Brexit Britain Refusing to Treat EU Like Sovereign State, Blocks Amb Diplomatic Status: Report

Soldiers of Eurocorps raise an European Union flag during the flag-raising ceremony on the eve of the inaugural session of new European Parliament on July 1, 2019 in front of Louise Weiss building (R), headquarters of the European Parliament in Strasbourg, eastern France. (Photo by FREDERICK FLORIN / AFP) (Photo …
FREDERICK FLORIN/AFP/Getty Images

Brexit Britain is reportedly refusing to grant the European Union the rank of a sovereign state, by denying its ambassador to the UK full diplomatic rights and privileges.

The European Union’s High Representative for Foreign Affairs, Josep Barrell, had written a letter to Britain’s Foreign Secretary Dominic Raab outlining the bloc’s frustration that the newly-independent United Kingdom would not offer statuses to its diplomats that “reflect the specific character of the EU”, which it claims it deserves because it has a currency, a court, and can make laws.

The UK, however, does not want to set a precedent by giving mission staff from the EU, considered simply another international body, the same status as diplomats from sovereign nations, according to the BBC’s report on Thursday.

The broadcaster, which has seen the letter, said that sources within the Foreign Office said that EU Ambassador Joao Vale de Almeida and his staff should not be afforded the status outlined in the Vienna Convention, which includes immunity from taxation, arrest, or detention. Vale de Almeida will also miss out on presenting his credentials to Queen Elizabeth II, because he is not a diplomat of a sovereign nation.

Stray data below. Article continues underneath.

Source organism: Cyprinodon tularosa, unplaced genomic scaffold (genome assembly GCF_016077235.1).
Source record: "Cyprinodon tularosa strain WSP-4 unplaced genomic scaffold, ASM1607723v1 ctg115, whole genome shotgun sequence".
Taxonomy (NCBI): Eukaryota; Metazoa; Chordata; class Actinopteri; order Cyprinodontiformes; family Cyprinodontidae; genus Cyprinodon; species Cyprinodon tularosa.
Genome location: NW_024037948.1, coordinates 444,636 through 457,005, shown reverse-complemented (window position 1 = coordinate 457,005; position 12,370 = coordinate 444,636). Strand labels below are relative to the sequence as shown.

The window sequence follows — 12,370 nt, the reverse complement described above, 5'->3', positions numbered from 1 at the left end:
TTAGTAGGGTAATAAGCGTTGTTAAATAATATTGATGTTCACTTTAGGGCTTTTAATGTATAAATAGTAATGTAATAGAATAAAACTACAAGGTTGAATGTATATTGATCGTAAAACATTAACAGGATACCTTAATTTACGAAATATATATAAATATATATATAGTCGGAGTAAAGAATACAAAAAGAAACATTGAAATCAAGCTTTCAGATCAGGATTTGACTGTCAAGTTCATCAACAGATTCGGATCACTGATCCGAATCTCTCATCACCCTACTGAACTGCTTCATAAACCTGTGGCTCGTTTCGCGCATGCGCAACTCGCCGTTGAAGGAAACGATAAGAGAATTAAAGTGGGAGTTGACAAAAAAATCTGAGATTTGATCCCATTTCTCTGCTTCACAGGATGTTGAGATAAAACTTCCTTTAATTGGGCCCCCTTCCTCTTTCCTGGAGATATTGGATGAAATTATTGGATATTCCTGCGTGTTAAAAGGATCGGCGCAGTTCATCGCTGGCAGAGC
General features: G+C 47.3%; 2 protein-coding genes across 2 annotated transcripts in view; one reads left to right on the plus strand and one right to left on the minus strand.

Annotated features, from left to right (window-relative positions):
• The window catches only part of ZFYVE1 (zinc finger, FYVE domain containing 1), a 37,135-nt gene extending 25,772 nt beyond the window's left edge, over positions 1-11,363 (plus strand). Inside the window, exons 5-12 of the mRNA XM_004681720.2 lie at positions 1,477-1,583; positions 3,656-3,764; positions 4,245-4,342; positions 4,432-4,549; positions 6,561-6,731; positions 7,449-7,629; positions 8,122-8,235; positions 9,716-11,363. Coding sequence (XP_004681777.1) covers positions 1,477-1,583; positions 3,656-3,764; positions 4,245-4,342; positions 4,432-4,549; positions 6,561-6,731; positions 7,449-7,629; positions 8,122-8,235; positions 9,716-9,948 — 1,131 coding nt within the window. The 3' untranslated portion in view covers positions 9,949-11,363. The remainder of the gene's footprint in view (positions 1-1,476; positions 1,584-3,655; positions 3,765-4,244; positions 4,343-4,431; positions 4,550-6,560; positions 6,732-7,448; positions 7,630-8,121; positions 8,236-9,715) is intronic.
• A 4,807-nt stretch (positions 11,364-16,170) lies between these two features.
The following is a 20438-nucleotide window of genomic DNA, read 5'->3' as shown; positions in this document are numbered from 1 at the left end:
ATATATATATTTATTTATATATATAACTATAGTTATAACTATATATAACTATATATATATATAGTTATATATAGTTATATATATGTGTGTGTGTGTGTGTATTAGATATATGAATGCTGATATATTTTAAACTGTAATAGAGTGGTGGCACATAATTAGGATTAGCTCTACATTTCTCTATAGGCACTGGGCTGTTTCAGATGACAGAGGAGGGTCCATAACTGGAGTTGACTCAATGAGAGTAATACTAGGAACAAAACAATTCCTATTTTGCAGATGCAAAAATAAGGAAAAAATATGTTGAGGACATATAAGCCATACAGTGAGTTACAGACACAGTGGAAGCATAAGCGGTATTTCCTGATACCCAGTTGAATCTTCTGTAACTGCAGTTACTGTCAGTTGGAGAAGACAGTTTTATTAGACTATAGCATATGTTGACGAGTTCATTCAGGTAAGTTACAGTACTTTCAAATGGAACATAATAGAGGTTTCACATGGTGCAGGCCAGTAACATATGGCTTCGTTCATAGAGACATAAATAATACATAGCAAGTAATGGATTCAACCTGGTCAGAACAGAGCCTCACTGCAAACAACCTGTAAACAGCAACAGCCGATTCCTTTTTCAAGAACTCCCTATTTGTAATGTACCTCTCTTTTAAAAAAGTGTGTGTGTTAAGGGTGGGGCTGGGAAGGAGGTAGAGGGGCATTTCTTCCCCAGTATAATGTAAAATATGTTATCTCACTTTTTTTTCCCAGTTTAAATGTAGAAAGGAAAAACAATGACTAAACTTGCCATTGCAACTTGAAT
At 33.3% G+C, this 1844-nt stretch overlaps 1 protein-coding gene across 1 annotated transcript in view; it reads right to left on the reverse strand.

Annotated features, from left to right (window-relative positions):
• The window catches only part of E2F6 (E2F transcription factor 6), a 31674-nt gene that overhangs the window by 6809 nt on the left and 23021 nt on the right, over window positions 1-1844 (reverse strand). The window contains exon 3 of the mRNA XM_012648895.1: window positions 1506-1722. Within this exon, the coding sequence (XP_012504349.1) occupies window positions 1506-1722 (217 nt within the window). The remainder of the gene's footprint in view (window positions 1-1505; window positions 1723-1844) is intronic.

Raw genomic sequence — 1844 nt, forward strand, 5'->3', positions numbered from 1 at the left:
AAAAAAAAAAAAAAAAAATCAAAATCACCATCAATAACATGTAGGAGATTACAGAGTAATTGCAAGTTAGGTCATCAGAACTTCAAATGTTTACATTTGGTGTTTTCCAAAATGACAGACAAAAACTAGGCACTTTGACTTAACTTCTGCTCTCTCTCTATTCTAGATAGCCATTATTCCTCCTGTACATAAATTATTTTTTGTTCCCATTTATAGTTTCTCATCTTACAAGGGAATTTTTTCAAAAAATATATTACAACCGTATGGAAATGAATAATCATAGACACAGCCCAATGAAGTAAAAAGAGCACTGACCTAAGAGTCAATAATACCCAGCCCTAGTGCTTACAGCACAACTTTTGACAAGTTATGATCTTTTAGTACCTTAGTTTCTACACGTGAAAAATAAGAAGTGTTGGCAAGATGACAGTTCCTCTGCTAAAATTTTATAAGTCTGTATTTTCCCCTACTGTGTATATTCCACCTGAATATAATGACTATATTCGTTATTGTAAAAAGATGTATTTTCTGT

EU High Representative Borrell wrote to Mr Raab late last year: “Your service have sent us a draft proposal for an establishment agreement about which we have serious concerns.

“The arrangements offered do not reflect the specific character of the EU, nor do they respond to the future relationship between the EU and the UK as an important third country.

“It would not grant the customary privileges and immunities for the delegation and its staff. The proposals do not constitute a reasonable basis for reaching an agreement.”

Brussels sources fear that the UK’s decision could result in the other 142 countries that do currently give the EU delegates full diplomatic rights to downgrade their statuses, which also would make it easier to expel them from host countries.

A Foreign Office spokesman told the BBC that “discussions are still ongoing” in relation to “the long-term arrangements for the EU delegation to the UK”.

The diplomatic spat will likely come as a great offence to hardline Europhiles, who consider the fate of the European Union to be not that of a collection of nations, but a superstate in its own right.

Guy Verhofstadt, the former prime minister of Belgium who is now a leading figure in the EU’s parliament, admitted in 2019 that the European Union must become an “empire”.

“The world is developing into one not of nation states, but of empires. China is an empire. India is an empire. The US is an empire. We need to create a European Union that is capable of defending our interests,” Mr Verhofstadt said in May 2019.

Brexit leader Nigel Farage has warned of the EU’s efforts of empire-building, saying that it was “killing and destroying” European democracy.

However, since the UK finally left the EU’s institutions on December 31st, 2020, the Reform UK leader predicted that if Euroscepticism becomes a mainstream opinion across Europe post-Brexit, the EU may not even exist in a decade.

Pointing to the cultural divisions in the east and west and the economic differences north and south, Mr Farage said in January: “I don’t think they’ll even be a European Union in ten years’ time. I think that we have set the standard.”

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